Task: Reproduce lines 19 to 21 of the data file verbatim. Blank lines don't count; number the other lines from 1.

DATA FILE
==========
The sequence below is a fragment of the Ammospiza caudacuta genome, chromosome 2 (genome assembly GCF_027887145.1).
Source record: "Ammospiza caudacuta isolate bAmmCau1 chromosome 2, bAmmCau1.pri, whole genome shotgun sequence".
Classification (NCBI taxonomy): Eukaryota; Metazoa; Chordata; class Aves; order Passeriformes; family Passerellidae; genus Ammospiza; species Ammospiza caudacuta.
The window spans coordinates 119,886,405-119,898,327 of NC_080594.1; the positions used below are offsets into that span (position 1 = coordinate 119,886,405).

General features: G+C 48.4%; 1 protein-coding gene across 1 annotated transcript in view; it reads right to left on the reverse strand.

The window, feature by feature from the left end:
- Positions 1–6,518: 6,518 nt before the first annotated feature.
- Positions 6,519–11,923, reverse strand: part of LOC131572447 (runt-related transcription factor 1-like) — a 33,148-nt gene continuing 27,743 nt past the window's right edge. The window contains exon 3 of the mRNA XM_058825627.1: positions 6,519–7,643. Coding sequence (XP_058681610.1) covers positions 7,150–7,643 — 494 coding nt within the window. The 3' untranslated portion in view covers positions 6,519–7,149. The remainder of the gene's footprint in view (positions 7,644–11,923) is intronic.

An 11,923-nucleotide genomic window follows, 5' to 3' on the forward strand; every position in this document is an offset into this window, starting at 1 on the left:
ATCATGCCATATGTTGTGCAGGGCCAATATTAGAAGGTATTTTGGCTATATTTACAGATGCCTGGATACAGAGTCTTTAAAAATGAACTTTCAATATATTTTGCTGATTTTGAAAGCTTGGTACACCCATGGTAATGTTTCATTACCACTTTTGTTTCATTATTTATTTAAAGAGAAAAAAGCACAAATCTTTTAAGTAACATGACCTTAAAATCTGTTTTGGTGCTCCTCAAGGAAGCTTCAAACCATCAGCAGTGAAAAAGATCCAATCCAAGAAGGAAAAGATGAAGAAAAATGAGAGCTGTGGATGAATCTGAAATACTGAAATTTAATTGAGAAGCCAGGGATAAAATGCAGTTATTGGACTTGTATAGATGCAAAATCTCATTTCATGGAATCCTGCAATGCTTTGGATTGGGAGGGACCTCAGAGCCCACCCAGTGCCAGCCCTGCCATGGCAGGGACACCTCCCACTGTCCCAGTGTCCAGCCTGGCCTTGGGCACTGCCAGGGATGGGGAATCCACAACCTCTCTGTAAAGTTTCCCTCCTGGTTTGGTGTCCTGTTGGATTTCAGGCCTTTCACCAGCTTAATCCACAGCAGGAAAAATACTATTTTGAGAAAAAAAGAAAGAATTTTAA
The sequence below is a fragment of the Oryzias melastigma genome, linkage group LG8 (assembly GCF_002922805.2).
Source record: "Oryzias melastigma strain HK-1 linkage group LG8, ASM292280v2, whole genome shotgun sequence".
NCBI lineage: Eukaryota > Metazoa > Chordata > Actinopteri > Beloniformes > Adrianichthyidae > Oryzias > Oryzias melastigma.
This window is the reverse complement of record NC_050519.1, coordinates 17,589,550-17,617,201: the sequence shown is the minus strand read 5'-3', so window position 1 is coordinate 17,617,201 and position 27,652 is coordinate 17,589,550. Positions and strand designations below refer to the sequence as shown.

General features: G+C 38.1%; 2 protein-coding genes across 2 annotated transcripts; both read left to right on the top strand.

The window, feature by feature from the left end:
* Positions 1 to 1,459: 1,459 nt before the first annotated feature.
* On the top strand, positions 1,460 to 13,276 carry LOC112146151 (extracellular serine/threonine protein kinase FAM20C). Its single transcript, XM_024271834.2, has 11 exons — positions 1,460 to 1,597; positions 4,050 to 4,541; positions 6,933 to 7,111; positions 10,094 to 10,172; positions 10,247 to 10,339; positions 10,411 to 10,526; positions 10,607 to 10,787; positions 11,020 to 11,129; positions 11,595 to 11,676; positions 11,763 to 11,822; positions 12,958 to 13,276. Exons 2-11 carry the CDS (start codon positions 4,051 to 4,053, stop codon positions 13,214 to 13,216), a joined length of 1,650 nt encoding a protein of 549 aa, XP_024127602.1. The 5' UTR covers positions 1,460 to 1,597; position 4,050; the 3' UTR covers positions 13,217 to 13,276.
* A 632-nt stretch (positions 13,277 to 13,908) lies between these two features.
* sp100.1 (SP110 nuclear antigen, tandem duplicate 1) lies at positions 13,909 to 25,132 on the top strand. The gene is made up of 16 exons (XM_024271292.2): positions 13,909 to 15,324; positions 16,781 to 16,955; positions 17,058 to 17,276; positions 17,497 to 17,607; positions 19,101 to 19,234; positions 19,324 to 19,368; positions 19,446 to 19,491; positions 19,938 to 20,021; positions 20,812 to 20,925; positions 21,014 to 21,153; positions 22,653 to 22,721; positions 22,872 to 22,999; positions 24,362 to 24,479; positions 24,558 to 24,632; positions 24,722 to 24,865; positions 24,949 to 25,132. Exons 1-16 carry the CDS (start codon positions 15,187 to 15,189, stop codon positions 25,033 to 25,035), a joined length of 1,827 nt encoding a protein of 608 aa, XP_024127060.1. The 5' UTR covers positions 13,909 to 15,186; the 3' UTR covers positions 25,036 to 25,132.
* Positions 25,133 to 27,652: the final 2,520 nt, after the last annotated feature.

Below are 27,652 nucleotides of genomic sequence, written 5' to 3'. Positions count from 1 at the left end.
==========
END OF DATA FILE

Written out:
* A 632-nt stretch (positions 13,277 to 13,908) lies between these two features.
* sp100.1 (SP110 nuclear antigen, tandem duplicate 1) lies at positions 13,909 to 25,132 on the top strand. The gene is made up of 16 exons (XM_024271292.2): positions 13,909 to 15,324; positions 16,781 to 16,955; positions 17,058 to 17,276; positions 17,497 to 17,607; positions 19,101 to 19,234; positions 19,324 to 19,368; positions 19,446 to 19,491; positions 19,938 to 20,021; positions 20,812 to 20,925; positions 21,014 to 21,153; positions 22,653 to 22,721; positions 22,872 to 22,999; positions 24,362 to 24,479; positions 24,558 to 24,632; positions 24,722 to 24,865; positions 24,949 to 25,132. Exons 1-16 carry the CDS (start codon positions 15,187 to 15,189, stop codon positions 25,033 to 25,035), a joined length of 1,827 nt encoding a protein of 608 aa, XP_024127060.1. The 5' UTR covers positions 13,909 to 15,186; the 3' UTR covers positions 25,036 to 25,132.
* Positions 25,133 to 27,652: the final 2,520 nt, after the last annotated feature.